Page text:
Two UK coronavirus cases are healthcare workers as GP surgery closes

David Mercer and Alix Culbertson, news reporters
The County Oak Medical Centre in Carden Hill, Brighton

Two healthcare workers have been diagnosed with coronavirus, Public Health England has said, as a GP surgery was closed after it was linked to a UK case of the illness.

County Oak Medical Centre in Brighton - where one of the healthcare workers is reported to be based - has been temporarily shut, with a person in protective clothing seen cleaning the premises on Monday.

Brackley Medical Centre in Northamptonshire says it has also closed "due to a potential coronavirus incident" but insists it does not have a confirmed case.

It was revealed on Monday that four more patients in England have been diagnosed with the coronavirus - including the two healthcare workers - bringing the total number of cases in the UK to eight.

The four people infected are all understood to have come into contact with a businessman who contracted the virus at a conference in Singapore and was diagnosed in Brighton last week.

Eleven Britons with coronavirus in total are thought to have contracted it from the man, prompting fears he could be a so-called "superspreader".

The UK government has declared that the coronavirus is a "serious and imminent threat to public health" - with new legal powers announced on Monday allowing people with the virus to be forcibly quarantined.

It is understood that the decision came after one of the Britons who returned from Wuhan in China - the source of the coronavirus outbreak - attempted to leave isolation at Arrowe Park Hospital on Merseyside.

In other developments:

The Department of Health said the four people in the UK who have been newly diagnosed with the coronavirus contracted the illness in France.

They are being treated at specialist infection centres at St Thomas' and the Royal Free hospitals in London.

Public Health England's emeritus medical director Paul Cosford told Sky News that the new UK coronavirus cases were "not a surprise" because of their links to an existing case.

He said: "I'm sure we can expect to see some more cases. Our hope is by the intensive action we're taking at the moment, that we can avoid any further spread from these cases."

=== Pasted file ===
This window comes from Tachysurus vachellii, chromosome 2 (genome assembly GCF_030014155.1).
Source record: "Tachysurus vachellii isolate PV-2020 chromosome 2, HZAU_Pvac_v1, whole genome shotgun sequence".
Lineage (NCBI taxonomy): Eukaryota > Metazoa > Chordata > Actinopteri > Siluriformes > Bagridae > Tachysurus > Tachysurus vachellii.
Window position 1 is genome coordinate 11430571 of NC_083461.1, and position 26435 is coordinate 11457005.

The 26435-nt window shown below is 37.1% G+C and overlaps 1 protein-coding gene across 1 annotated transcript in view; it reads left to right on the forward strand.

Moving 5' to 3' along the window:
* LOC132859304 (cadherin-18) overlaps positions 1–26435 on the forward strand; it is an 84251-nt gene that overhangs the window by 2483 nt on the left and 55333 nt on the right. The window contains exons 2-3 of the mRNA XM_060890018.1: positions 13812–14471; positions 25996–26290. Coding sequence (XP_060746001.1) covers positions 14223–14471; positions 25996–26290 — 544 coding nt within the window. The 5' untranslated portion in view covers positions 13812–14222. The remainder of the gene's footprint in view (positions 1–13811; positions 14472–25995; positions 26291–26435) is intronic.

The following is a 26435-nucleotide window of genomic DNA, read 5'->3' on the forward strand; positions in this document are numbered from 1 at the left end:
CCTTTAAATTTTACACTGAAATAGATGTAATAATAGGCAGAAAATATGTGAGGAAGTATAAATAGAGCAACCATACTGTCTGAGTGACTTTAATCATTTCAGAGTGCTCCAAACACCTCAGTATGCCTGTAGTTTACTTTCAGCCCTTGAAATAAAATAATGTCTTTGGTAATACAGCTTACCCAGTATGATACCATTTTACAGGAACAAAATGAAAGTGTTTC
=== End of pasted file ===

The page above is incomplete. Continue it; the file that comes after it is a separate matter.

However, the World Health Organization has warned that the spread of coronavirus to people who have no travel history to China could be "the spark that becomes a bigger fire".

Director general Tedros Adhanom Ghebreyesus said: "In recent days we have seen some concerning instances of onward transmission from people with no travel history to China, like the cases reported in France and the UK.

"The detection of this small number of cases could be the spark that becomes a bigger fire. But for now, it's only a spark.

"Our objective remains containment. We call on all countries to use the window of opportunity we have to prevent a bigger fire."

The WHO has identified 168 labs around the world with the right technology to diagnose the virus - and has sent testing kits to places including Ethiopia, Iran, Uganda and Zambia.

Public Health England medical director Yvonne Doyle said the latest UK cases of coronavirus are "all closely linked to one another".

She added: "Our priority has been to speak to those who have close and sustained contact with confirmed cases, so we can advise them on what they can do to limit the spread of the virus.

"Two of these new cases are healthcare workers and as soon as they were identified, we advised them to self-isolate in order to keep patient contact to a minimum.

"We are now working urgently to identify all patients and other healthcare workers who may have come into close contact, and at this stage we believe this to be a relatively small number."

British Airways says it has cancelled all its flights to Beijing and Shanghai until 31 March in the wake of the coronavirus outbreak, while flights from the two Chinese cities have been cancelled until 1 April.

Meanwhile, St Mary's Independent School in Southampton told Sky News it has been temporarily closed over coronavirus fears.

In a statement, St Mary's said it would remain shut for the next two days "due to a potential risk of coronavirus reported by members of the school community who have become ill, having recently travelled to the region affected".

It added: "The school will undertake an enhanced clean following advice from Public Health England."

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Fifteen people linked to the UK have been diagnosed with the coronavirus.

In addition to the eight cases being treated in the UK, French authorities said on Sunday that five Britons, including a nine-year-old child, had been diagnosed with the disease.

They had been staying in the same chalet in the French Alps as the British businessman who contracted it in Singapore, and are not in a serious condition in hospital in France, authorities said.

A British man also tested positive for coronavirus in Majorca after he had stayed in the same Alps ski resort.

Meanwhile, Alan Steele, who was on honeymooning with his wife on the Diamond Princess cruise liner, was diagnosed while the luxury ship was quarantined off the coast of Japan.

Scientists in China have found the new coronavirus can have an incubation period of up to 24 days after analysing data on more than 1,000 patients from 552 hospitals across the country.

They discovered the median incubation period was three days but ranged from zero to 24 days.

Currently, the World Health Organisation estimates the incubation period to be up to 14 days.